EDITOR'S NOTE: IP address does NOT reveal physical address. See http://askbobrankin.com/does_ip_address_reveal_my_physical_location.html

Posted by:

Don
06 Jul 2013

While agreeing most cookies are harmless, the fact is advertising is getting way too pushy. With the development of more sophisticated software its getting harder to avoid and much of this is getting invasive. I am referring to the "latest thing" that has transpired in Germany, that is advertising by bone induction.where resting your head on the window in a train, triggers an avert to play. Pretty much getting inside your head rite?

Posted by:

Kevin
07 Jul 2013

We usually control browser profiles only in basic ways, (choosing a browser, updating it, turning off certain types of cookies). Those alone are not very identifying factors. It's the huge number of application and system settings that form unique combinations. Many are irrelevant or would not adversely affect the browsing experience if they were changed somewhat, even to values that did not match the computer, or were at least "reported" wrongly.

So... perhaps experts in privacy groups could provide masses of users with a program that imposes (or merely reports) whatever is determined to be the most universal combination of those myriad settings. That data set would be refreshed regularly by polling the browsers of users each time they visit the site to get their own update of the communal profile. The result is reduced uniqueness because each user's browser would then vary only in the very common choices they have always made, (though it would have to also include a relatively limited number of computer-specific settings required for the browser to work).

An opposite approach would be to widely distribute a program that exploits uniqueness to make it harmless in the long term. It would do this by periodically changing (or merely mis-reporting) some selected non-crucial settings. If this is done automatically with each session (or even with each web page), a browser that is "uniquely" identified at a particular time will appear to be a different one when its profile is examined at any future time.

Posted by:

Old Man
07 Jul 2013

I agree with Kerry. It would make more sense if the figures "one in x" were high. That means the computer is more apt to blend into the background. Whereas a low figure would make you unique.

I read the site's FAQ and other data, but it did not really explain how to interpret the numbers.

Also, the site showed it did place a cookie on the computer so multiple tests would not skew the overall figures. Deleting the cookie would render each test as unique, not a returning tester.

Posted by:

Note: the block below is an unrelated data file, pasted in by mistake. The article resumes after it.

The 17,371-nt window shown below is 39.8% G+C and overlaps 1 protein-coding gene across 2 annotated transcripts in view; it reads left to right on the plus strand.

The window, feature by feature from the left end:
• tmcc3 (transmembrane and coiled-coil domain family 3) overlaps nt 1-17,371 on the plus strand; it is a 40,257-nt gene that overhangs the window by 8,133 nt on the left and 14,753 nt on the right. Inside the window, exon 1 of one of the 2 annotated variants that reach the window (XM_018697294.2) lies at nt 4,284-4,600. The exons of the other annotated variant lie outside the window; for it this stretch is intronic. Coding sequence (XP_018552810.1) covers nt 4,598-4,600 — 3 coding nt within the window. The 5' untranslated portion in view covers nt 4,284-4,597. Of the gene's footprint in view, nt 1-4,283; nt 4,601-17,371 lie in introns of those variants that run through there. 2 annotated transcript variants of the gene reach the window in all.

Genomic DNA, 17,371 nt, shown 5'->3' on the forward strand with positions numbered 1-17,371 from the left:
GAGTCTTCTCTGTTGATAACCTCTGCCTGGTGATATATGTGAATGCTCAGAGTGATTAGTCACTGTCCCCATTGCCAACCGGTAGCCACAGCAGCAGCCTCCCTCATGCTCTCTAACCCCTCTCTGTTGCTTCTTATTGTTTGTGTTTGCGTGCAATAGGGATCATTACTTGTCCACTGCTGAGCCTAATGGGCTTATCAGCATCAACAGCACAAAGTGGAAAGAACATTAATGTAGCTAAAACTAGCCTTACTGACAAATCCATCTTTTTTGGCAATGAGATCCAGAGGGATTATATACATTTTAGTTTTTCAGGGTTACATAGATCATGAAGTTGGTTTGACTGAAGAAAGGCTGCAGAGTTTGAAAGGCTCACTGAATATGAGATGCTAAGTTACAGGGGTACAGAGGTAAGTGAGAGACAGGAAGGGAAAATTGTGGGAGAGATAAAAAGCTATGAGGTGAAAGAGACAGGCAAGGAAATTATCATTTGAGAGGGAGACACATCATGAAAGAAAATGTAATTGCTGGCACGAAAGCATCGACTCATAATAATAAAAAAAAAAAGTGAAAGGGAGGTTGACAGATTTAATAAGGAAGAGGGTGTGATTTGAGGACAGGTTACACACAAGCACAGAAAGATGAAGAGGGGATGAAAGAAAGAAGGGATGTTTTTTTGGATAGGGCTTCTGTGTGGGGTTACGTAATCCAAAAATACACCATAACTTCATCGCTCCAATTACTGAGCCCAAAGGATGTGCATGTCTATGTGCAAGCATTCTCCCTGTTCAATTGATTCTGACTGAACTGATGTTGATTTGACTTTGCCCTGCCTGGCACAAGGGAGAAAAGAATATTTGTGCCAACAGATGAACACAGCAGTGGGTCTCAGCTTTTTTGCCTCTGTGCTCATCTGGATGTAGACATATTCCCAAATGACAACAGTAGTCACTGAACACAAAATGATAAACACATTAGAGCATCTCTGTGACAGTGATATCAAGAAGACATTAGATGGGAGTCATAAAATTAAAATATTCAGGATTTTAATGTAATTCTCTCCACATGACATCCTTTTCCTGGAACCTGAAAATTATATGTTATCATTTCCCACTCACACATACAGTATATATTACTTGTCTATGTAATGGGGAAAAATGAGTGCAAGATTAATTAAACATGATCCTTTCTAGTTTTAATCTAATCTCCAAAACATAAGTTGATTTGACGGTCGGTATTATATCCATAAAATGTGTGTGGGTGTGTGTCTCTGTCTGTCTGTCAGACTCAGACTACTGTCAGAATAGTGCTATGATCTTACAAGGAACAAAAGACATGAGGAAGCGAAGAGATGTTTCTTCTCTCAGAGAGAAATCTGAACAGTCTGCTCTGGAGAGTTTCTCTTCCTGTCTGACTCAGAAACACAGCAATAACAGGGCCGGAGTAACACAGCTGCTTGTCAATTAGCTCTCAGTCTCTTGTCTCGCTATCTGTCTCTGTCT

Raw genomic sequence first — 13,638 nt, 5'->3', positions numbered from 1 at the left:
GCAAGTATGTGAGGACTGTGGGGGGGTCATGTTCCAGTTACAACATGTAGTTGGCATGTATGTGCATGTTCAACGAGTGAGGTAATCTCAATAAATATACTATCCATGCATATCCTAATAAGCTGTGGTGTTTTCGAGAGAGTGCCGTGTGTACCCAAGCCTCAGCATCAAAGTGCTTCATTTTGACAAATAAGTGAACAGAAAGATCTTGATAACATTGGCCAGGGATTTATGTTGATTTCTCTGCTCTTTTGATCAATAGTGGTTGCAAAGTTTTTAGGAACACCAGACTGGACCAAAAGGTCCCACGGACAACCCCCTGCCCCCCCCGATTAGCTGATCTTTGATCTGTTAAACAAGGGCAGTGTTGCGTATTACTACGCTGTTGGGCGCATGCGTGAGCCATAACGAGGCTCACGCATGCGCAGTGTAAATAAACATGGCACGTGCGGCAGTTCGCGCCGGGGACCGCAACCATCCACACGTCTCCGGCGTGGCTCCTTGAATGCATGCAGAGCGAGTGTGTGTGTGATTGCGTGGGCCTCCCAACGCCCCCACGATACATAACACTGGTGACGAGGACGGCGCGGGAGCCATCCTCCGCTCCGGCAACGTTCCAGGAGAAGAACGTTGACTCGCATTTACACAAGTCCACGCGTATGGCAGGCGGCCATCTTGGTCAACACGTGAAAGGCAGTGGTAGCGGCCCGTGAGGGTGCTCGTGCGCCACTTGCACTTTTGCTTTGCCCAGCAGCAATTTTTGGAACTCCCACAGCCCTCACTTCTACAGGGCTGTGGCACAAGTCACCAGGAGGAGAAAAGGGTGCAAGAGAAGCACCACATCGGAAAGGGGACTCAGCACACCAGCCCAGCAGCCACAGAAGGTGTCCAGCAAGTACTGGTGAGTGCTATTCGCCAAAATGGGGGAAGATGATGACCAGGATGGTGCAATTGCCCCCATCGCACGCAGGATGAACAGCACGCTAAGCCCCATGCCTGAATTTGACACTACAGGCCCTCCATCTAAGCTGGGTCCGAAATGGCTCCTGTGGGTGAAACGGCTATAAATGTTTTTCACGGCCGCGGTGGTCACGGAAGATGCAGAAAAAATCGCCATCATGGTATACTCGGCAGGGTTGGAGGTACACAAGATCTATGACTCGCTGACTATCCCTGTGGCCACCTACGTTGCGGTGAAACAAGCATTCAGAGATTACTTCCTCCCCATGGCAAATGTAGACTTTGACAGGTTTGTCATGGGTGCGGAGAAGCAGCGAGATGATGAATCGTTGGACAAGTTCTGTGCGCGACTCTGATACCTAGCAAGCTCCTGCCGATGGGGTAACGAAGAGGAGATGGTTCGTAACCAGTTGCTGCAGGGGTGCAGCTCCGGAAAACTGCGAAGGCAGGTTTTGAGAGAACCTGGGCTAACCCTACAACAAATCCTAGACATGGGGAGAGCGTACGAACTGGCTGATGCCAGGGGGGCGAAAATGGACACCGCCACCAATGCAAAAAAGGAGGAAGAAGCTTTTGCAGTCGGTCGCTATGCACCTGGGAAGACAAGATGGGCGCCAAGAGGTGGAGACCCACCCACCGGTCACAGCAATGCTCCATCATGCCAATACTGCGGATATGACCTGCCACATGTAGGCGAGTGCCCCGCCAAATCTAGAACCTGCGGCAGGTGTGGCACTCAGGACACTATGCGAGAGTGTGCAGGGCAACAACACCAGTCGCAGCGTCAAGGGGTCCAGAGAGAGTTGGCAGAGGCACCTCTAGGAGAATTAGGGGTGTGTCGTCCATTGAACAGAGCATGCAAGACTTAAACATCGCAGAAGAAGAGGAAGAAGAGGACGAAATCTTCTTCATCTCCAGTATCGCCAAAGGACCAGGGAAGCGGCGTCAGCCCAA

Paul
07 Jul 2013

The first thing I get is a security popup sating the site is a security risk w/o a valid certificate. When that is canceled, without accepting the risk to run the script, seems to run it anyway and displays a page that says my CPU is unique in 3.1 million.

This PDF file this statement references was interesting;
“The measurements we used to obtain this result are listed below. You can read more about our methodology, statistical results, and some defenses against fingerprinting in this article.”

Clicking on the hot link, “this article”, brings up a dissertation on methods used. On page 7 it starts to use some rather complicated mathematical statistical methods. It’s been many many years since I had a semester of statistics, but from what I could ascertain from it, if confidence levels for the percentages quoted to re-identify a particular browser were also given, they would be just slightly above 50/50. They would start out better than that but degrade quickly with browser usage and then retested.

In short, I don't think I would want to take a trip in space based on the same reliability as this fingerprint method seems to have.

“this article” leads to: https://panopticlick.eff.org/browser-uniqueness.pdf

Posted by:

Pieter
08 Jul 2013

As a point of interest (apologies if this has already been mentioned). I had the same results, being 1 in 3m with the first test, then after switching to incognito mode getting a result of 1 in 1.5m. The fact is that your first test adds you to the database thereby halving the result. A third test in normal mode also gives a result of 1 in 1.5m. This tells me that switching to incognito makes no difference. WE ARE SCREWED. I do believe thought that browsers will find a way to fight back.

Pieter

Comment Page: 1 |  2 

Read the article that everyone's commenting on.

To post a comment on "Are You Being Fingerprinted Online?"
please return to that article.

Send this article to a friend. Jump to the Comments section. Buy Bob a Snickers. Or check out other articles in this category:





Need More Help? Try the AskBobRankin Updates Newsletter. It's Free!

Prev Article:
Geekly Update - 03 July 2013
Send this article to a friend
The Top Twenty
Next Article:
Rooting and Jailbreaking

Link to this article from your site or blog. Just copy and paste from this box:



Free Tech Support -- Ask Bob Rankin
Subscribe to AskBobRankin Updates: Free Newsletter


Privacy Policy     RSS/XML